- One of the most pressing matters when installing a VPN app is that you trust the provider 100% with your personal details and private Internet traffic.
- Most VPNs providers might be able to compromise your devices through their apps, but doing so would ruin their hard-earned reputation, so they wouldn't even risk it.
- Check out our best VPNs that won't compromise your security.
- Visit our Security Hub to discover how to keep your network and devices secure.
One of the most pressing matters when installing a VPN app is that you trust the provider 100% with your personal details and private Internet traffic.
From that point onward (i.e. installing the VPN), your ISP is no longer the middleman in your connection. Instead, your VPN grabs this role.
We’ve seen that VPNs can access your data, but most of them choose not to. Or if they do, they shrug it off without grinning devilishly, grabbing it and handing it over to whoever demands it.
There are various scenarios where VPNs turn evil and start doing wrong for no apparent reason. And that’s exactly what we’re going to discuss today: can VPN apps hack you?
That sounds downright ridiculous, so here’s a more proper way to put this: can you get hacked through VPN apps?
Can you get hacked using VPN apps?
Technically speaking, everything is possible. So, to put it shortly, yes, you can get hacked through VPN apps, no doubt about it. However, it’s highly unlikely.
The odds of that ever happening are once in a blue moon. Most VPN providers check their apps regularly and the security measures they apply for their data centers are so out of this world you won’t even believe them.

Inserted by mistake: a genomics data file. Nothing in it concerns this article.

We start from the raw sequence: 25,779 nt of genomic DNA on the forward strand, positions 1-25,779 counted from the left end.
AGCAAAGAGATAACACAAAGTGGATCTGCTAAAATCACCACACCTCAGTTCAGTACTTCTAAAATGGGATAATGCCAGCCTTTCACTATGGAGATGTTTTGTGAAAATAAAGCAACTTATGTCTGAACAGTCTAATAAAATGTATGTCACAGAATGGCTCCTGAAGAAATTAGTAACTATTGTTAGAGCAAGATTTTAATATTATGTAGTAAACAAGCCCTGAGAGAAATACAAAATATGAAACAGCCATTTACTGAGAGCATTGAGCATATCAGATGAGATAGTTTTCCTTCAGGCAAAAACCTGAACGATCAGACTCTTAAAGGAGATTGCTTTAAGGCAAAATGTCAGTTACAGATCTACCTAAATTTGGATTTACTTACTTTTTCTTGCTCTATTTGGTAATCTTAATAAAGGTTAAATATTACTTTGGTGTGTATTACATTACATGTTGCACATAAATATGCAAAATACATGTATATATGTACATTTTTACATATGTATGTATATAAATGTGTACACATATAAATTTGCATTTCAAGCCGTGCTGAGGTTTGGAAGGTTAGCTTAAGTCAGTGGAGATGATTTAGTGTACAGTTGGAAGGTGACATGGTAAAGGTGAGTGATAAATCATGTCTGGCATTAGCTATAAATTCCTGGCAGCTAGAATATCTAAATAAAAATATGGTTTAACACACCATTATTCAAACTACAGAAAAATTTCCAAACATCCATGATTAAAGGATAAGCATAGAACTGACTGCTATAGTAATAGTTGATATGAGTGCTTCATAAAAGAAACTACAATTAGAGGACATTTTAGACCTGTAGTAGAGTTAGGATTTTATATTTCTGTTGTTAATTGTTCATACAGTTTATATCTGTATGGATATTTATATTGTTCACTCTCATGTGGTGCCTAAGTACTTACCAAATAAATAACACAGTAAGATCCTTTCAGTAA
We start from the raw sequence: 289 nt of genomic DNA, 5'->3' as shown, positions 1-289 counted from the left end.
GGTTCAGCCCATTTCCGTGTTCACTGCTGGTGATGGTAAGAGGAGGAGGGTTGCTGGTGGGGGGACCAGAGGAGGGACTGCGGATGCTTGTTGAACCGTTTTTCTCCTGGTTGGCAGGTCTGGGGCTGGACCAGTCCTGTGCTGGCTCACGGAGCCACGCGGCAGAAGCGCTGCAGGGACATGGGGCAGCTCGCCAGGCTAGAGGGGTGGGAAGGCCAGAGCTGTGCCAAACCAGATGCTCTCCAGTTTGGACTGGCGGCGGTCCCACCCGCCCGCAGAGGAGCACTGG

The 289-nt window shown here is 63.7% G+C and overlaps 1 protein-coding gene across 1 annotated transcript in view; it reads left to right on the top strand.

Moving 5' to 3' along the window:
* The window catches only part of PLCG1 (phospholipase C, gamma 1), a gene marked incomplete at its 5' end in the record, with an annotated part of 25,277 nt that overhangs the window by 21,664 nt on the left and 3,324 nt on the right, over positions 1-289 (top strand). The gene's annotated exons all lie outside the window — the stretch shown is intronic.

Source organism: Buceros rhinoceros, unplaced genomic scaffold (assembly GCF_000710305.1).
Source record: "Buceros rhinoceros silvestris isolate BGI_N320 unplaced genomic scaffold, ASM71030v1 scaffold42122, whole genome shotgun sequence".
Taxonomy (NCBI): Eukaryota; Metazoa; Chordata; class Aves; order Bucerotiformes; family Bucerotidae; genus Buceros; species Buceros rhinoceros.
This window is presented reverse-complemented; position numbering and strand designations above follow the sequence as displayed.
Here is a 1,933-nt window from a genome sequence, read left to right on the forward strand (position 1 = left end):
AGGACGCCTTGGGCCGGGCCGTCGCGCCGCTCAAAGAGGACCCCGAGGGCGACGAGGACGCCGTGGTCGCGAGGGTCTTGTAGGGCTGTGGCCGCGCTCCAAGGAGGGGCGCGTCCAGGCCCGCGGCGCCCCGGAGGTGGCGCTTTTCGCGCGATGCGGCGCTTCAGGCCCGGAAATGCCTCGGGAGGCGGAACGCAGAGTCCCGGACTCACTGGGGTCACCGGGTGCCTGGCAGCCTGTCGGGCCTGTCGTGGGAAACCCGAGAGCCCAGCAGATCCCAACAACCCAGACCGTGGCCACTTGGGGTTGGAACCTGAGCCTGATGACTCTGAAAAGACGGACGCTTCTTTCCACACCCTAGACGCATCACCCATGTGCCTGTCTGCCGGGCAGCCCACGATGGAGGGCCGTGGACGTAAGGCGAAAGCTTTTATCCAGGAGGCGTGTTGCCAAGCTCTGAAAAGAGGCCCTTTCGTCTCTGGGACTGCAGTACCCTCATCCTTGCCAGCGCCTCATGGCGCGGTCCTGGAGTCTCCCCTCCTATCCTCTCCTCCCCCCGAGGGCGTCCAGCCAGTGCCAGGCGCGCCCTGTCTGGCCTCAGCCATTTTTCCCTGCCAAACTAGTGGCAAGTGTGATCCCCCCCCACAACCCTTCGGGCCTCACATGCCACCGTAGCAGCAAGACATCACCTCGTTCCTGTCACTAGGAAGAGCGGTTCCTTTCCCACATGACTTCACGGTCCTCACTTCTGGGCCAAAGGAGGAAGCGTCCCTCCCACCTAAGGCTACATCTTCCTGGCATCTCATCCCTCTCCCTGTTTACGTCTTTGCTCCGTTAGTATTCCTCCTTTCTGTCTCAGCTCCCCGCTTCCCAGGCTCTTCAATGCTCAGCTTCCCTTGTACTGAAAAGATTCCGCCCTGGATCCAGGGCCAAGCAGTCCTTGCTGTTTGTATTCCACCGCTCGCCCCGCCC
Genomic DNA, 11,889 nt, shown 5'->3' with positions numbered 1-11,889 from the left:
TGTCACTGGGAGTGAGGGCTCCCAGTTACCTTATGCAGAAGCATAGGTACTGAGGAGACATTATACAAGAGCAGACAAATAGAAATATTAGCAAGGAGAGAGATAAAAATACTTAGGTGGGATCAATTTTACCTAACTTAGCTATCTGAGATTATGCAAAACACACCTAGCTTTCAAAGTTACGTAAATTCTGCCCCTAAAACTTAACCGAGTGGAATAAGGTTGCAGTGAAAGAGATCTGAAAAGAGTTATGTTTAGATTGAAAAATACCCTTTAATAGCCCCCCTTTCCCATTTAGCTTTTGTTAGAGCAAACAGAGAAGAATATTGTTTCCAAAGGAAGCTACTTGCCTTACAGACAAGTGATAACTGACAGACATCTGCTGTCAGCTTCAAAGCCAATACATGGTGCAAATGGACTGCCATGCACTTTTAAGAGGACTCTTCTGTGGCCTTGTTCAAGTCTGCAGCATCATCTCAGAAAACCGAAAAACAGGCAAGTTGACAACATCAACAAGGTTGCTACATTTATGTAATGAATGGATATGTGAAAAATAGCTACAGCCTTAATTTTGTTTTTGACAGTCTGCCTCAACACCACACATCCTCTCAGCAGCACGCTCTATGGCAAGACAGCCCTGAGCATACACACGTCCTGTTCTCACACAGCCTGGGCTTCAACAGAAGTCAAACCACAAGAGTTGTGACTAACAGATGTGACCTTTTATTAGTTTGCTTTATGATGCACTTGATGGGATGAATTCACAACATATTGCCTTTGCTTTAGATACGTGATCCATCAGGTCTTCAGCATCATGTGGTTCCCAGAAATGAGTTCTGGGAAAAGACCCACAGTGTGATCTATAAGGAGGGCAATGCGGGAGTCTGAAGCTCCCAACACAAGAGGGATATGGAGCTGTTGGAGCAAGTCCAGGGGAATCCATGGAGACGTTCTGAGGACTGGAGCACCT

Even if, say, one of the employees would go rogue and try to sabotage you, it won’t go undiscovered.
How to choose a safe VPN?
Go for premium VPN services
Among its top features are:
- More than 3000 servers to connect to
- Zero-logging policy
- Fast servers
- Kill switch
- Several encryption protocols
- Proprietary DNS and DNSCrypt support
- Lets you connect up to 10 devices on the same account
VPNs such as PIA take your privacy and security very seriously. As a rule of thumb, try to avoid at all costs free VPN services.
Private Internet Access
Need a safe, secure VPN service? Try using Private Internet Access.
The reason why you’d want to keep away from them is that even though you don’t pay with money, they still get paid one way or another.
Most of them run ads (which can be riddled with malware), but others go so far as to collect your data and sell it to the highest bidder.
VPN providers are legally obligated to specify the way they treat your personal data and the way they interact with the end-users’ devices.
If proved otherwise (that they violated their terms), it’s an offense that they can be sued for.
Another good advice is to try and avoid anything that seems sketchy. Any VPN that even slightly attempts to normalize heavy data logging is out of the question.
The same goes for those who fell under government regulations and agreed to deploy backdoors on their servers.
VPNs can hack you through their apps, but most of them won’t
So the answer to your question is yes, absolutely, VPNs can compromise your system through their apps. But the truth is that most of them won’t risk doing that.
Trust is a very important resource for all VPN providers and such an event (i.e. spying on someone through their apps or compromising their device) surfacing might deal a tremendous blow to their reputation.
Frequently Asked Questions
Yes, you must keep in mind that using a VPN won’t ward off attackers, but merely protects your privacy and encrypts your traffic. A remote access trojan (RAT) can still do incredible damage to your device if you’re not careful enough while browsing the Internet.
Yes, most of them are, just as long as you remember to stick to premium services and avoid any sketchy, free VPN providers. Check out our best VPN recommendations if you don’t know where to start.
Yes, you can perform online banking tasks perfectly safe while using a VPN. The VPN encrypts your Internet traffic and prevents any personal data from leaking to potential attackers.